Technology is rapidly evolving, and that is certainly true in healthcare. Nurses can now count on all sorts of new tools for better diagnostics and care, and their functions are also changing rapidly. The future is not evenly distributed, however, and not all advances have had the same impact in the field. On the other hand, there are breakthroughs that are completely transforming what it means to be a nurse, and affecting the profession at all levels. Here are 5 technologies that are revolutionizing the world of nursing. We’ll explain what they are and why they’re having such an impact.
Health Trackers and AI
Fitness trackers have been popular with athletes, and they’re starting to be adopted by the general public. However, the massive amount of data they collect can’t always be analyzed by your doctor. Yet AI may be able to make sense of data through comparison with normal patterns and give usable advice.
For example, sleep tracking apps can determine how long someone really slept, while motion trackers can determine how much exercise they got in and its intensity. One area where health trackers are now being used is in senior care. These allow seniors to have much more autonomy and enjoy a much fuller life.
For instance, seniors who might be afraid to go out alone or do something as simple as walking their dog could use trackers to send alerts back if they don’t come home in a reasonable time frame. These would greatly reduce the increasing number of disappearances by seniors who either end up getting lost or collapsing from heat strokes or hypothermia.
These trackers could also be used by parents who want to monitor children with special health needs. Parents and doctors could receive a notification if their child’s blood levels are too low, for instance, or if they’re on the verge of having a serious asthma attack. This would allow them to take action before things get serious.
Telehealth includes everything from a phone call with your counselor to a full video conference with a medical team. Telehealth sessions are invaluable for those who live in rural areas, often allowing them to access health services without driving two hours each way.
Telemedicine is also a boon for those who are homebound. You don’t have to arrange transportation for the patient and their caregiver. It is also easier for parents of young children since you don’t have to leave home for the consultation. The human interaction allows healthcare providers to gain information that won’t be relayed through blood pressure monitors and blood glucose tracking apps.
One of the greatest breakthroughs in the world of nursing is the advent of online education. There was a time when these used to be largely marginal and got some jeers from people on the floor. Now, we’re seeing many advanced nursing education programs and a significant amount of continuing education becoming available online, and these are just as rigorous and respected as any other programs in the field.
These allow nurses to attend classes on their own schedule, but they also allow them to reach higher credentials while still keeping their current position, which used to be a major concern for nurses wanting to specialize and advance their careers in the past.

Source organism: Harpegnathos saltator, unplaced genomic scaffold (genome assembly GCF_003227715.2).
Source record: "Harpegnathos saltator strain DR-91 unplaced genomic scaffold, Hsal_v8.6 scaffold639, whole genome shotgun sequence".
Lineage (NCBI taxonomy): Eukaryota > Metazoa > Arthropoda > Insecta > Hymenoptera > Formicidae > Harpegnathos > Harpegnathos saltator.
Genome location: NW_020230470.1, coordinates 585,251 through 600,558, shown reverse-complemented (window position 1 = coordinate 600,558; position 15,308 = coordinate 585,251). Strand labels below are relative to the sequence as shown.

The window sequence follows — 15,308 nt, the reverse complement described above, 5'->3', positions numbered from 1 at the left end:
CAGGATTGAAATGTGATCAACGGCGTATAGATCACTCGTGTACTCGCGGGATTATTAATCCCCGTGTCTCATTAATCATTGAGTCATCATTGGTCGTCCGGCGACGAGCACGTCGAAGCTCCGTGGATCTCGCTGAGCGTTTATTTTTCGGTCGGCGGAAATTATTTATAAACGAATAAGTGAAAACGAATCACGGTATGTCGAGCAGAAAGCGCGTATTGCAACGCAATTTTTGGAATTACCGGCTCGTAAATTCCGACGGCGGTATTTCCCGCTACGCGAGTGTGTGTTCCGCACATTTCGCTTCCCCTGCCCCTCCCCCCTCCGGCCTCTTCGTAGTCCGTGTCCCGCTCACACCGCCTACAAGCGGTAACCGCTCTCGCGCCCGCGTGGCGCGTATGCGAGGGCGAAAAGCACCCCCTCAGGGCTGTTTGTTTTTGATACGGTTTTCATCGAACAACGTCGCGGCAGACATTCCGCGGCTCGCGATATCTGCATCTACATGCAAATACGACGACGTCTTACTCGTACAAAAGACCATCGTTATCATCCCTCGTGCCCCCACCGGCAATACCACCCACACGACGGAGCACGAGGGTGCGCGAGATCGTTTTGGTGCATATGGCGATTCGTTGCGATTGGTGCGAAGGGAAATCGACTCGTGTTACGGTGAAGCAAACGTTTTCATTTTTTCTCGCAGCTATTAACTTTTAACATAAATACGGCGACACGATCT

Computerized competency-based education modules allow you to speed through content you already know and move on to new content. Online programs make it possible for nurses to upgrade their skills and join specialties that aren’t taught at local schools. For example, experienced nurses can now find accredited online DNP nurse executive programs that could allow them to become chief nursing officers or move to fields like research.
Online education is also playing a major role in mitigating the crippling nurse shortage we’re seeing across the country. The issue here is that the shortages are not only at the ground level but at the faculty level as well. Nursing schools around the country are aching for top talent to teach at their school, and these shortages have forced many schools to turn back applicants that would otherwise be qualified enough to get in.
Online nursing programs can give you the advanced nursing degree required to become a nursing educator, training the next generation of nurses. Applicants also get the chance to choose from any school in the country and circumvent any shortages that there may be where they are. The repercussions of online education will be huge in the future of nursing in general, and we can expect the majority of programs to have at least some online component to them in the near future.
Automated IV Pumps
Automated IV pumps allow patients to control their own pain medication dosage within limits prescribed by doctors and nurses. Other IV pumps deliver nutrition at the right time for each patient, reducing the schedule-driven workload for nurses. The automation removes the potential for human error and allows nurses to work in direct patient care.
Portable monitors let nurses check on patients remotely, and you can often track the patient as they’re on the move, too. These can allow nurses to know when someone’s oxygen saturation rate plummets as they go for a walk around the ward. They could also be notified if their respiration rate or ECG becomes erratic while you’re in another patient’s room.
In this case, the nurse could get an alarm if something is problematic, and the patient needs immediate assistance. There will also be less need for discovery once they get on the scene as they will already have an idea of what’s going wrong. Another benefit automation has is that it reduces the need for nurse checks who can now check in on them every 3 or four 4 instead of hourly.
Technology has always been part of healthcare, but advances in technology are removing a lot of the rote work for nurses and patients alike. It also frees up nurses to focus on their core mission, aiding patients.